Photo by Brett Tryon
“We have a responsibility, not only to ourselves, not only to our descendants, not only to our communities, but also for nature itself, to ensure the protection of that nature within our communities,” says Hyder Ali.

Toronto was the first city in North America to publish bird-friendly development guidelines for new and existing buildings. Introduced in 2007, these guidelines have since been incorporated into the Toronto Green Standard, which is required for new developments. Vancouver introduced voluntary bird-friendly design standards in 2015.

Cities can also be made safer by turning off building lights at night. Many birds migrate at night, when the air is cooler and fewer predators are about. They navigate by the moon and stars, so city lights can lure them into the urban environment. Toronto’s Lights Out campaign asks people to turn out unnecessary lights at work and at home.

Cities can score additional points for banning non-essential herbicides and insecticides, which can be lethal to birds. They are also encouraged to reduce the amount of plastic pollution, which can either entangle birds or be ingested by them.

Habitat protection, restoration, and climate resiliency

Whether birds nest, overwinter, or migrate through cities, they need habitat. Nature Canada encourages expanding and connecting protected areas, planting neighbourhood trees, and gardening with native plants. Bird-friendly cities should also limit vegetation management (like tree pruning or mowing) during the spring-summer nesting season. (Depending on where you live, birds begin nesting as early as late March and continue through late August.)

The City of Vancouver introduced the Vancouver Bird Strategy in 2015 to “create the conditions for native birds to thrive in Vancouver and across the region.” Stanley Park, for example, is managed jointly by the park board and the Stanley Park Ecology Society to protect important bird habitat. Activities include eagle nest monitoring, heron colony management and monitoring, and Canada goose management.

It takes a lot of work to create a bird-friendly city, and it doesn’t happen overnight — but it’s worth it.

Cities are also encouraged to support species of concern by protecting breeding or stopover habitat. This is critical for birds that rely on human-built structures, like the threatened chimney swift — an aerial insectivore that nests in chimneys. A single chimney can house thousands of swifts during migration, when the birds roost communally.

A healthy habitat is more resilient — and can mitigate the impacts of climate change — so Nature Canada recommends nature-based climate adaptation strategies, like wetland creation to absorb and retain flood water.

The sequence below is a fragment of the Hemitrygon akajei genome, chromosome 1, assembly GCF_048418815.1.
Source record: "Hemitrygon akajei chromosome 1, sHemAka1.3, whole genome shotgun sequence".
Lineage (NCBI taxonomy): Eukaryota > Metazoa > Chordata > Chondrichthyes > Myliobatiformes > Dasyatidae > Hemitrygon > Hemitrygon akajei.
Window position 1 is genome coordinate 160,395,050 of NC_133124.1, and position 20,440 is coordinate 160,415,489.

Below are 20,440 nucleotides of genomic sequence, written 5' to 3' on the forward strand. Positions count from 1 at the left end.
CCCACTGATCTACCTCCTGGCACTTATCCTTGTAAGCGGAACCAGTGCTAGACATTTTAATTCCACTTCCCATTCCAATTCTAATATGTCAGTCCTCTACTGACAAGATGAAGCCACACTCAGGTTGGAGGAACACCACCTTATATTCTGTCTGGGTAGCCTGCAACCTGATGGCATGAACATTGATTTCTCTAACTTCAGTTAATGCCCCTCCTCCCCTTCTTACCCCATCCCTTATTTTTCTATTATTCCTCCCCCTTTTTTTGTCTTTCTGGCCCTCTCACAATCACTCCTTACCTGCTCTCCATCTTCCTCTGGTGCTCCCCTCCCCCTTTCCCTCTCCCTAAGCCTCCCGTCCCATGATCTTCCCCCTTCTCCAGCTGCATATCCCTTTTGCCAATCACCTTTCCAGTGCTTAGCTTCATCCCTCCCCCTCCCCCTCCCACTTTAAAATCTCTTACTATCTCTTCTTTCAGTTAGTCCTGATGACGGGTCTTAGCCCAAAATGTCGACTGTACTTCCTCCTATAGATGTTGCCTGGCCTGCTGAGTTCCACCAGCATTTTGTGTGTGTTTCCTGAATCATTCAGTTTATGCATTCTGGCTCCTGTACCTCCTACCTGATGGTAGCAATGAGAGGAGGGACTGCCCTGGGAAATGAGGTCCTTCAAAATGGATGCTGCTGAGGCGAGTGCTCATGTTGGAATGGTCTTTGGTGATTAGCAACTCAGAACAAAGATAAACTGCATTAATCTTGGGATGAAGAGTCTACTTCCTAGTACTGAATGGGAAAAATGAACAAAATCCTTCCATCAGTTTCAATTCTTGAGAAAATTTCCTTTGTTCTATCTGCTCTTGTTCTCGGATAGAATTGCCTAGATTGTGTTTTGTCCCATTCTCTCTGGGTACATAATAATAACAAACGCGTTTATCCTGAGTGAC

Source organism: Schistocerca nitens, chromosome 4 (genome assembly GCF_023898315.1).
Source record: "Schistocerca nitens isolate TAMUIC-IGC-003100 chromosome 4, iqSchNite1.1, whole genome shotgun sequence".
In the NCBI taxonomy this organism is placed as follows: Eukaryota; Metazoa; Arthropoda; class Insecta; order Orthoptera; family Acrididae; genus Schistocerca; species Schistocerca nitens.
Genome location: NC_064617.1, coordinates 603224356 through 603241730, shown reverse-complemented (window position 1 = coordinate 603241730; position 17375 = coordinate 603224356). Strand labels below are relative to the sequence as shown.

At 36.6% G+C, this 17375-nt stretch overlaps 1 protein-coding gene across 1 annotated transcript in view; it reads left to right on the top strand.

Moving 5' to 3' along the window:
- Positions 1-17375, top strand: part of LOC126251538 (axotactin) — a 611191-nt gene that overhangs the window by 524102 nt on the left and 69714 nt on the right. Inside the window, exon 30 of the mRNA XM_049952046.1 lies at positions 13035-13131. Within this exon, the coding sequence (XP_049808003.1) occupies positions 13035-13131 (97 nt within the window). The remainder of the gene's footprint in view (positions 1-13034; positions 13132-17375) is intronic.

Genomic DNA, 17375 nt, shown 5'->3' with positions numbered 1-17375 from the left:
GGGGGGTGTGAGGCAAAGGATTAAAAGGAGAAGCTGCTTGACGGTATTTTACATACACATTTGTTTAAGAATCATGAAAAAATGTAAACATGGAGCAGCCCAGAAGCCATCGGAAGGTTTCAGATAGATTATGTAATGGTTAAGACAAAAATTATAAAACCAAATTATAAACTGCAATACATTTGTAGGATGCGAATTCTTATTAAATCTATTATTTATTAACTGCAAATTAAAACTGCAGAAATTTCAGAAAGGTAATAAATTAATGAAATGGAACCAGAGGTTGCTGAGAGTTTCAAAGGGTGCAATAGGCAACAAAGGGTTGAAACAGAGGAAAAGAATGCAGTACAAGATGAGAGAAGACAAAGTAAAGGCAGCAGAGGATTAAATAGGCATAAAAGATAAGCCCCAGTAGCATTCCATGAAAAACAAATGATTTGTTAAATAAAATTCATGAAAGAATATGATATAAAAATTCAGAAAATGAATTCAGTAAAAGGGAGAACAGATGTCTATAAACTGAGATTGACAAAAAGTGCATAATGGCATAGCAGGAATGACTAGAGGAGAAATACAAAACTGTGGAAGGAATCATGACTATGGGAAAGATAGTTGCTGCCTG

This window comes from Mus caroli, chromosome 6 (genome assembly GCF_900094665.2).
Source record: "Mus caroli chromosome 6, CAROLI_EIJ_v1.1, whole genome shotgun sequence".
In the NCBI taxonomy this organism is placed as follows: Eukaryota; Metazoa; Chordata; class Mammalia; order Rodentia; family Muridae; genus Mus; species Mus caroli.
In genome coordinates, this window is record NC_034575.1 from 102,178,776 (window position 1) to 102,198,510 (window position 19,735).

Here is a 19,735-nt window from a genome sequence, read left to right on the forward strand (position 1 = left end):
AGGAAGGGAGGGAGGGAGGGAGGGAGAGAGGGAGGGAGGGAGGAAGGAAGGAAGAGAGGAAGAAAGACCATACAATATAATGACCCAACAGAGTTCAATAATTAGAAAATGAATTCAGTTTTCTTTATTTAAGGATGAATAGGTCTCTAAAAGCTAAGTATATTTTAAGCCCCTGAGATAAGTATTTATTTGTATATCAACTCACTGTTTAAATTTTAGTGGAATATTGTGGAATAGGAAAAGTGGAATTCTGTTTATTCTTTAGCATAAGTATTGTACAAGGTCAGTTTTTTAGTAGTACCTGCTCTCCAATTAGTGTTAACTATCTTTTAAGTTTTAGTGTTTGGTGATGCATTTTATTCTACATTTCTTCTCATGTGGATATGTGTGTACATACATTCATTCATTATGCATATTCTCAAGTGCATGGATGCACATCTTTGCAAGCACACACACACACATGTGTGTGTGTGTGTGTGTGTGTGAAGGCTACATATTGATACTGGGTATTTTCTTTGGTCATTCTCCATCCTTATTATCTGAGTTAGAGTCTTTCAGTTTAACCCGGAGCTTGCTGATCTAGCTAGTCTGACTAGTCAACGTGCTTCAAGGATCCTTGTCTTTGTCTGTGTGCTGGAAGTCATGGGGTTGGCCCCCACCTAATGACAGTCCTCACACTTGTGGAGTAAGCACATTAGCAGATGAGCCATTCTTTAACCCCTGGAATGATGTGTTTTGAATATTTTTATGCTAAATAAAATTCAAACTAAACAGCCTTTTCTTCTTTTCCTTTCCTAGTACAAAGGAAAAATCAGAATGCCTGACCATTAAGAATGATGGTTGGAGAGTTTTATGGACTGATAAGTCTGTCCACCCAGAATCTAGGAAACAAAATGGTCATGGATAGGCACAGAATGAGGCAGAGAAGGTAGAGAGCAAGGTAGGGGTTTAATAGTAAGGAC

Community outreach and education

A bird-friendly city is a place to enjoy and learn about birds. Infrastructure like observation towers and trails should be easy to find and access by sustainable transportation. The City of Calgary, for example, has extensive trail networks and a wealth of bird sanctuaries accessible by pedestrian and cycling trails.

Education can take various forms. School boards can include bird-related curriculum, and colleges and universities can organize habitat creation projects and undertake bird research. Municipalities, conservation authorities, or nature groups can offer outdoor education and run citizen science programs like bird surveys.

Finally, a bird-friendly city celebrates birds. All certified cities organize events for World Migratory Bird Day in May. Toronto and Vancouver have expanded the celebration to a week-long festival, with free workshops, expeditions, talks, and exhibitions.

Cities can get even friendlier

Hyder Ali says all of the certified cities are working to earn more points for their next annual review. And that’s the idea — to get municipalities started and keep working up the ladder. He says it takes a lot of work to create a bird-friendly city, and it doesn’t happen overnight — but it’s worth it.

“We have a responsibility, not only to ourselves, not only to our descendants, not only to our communities, but also for nature itself, to ensure the protection of that nature within our communities,” he says. “Birds have a right to live; they have a right to thrive, just as much as we do.”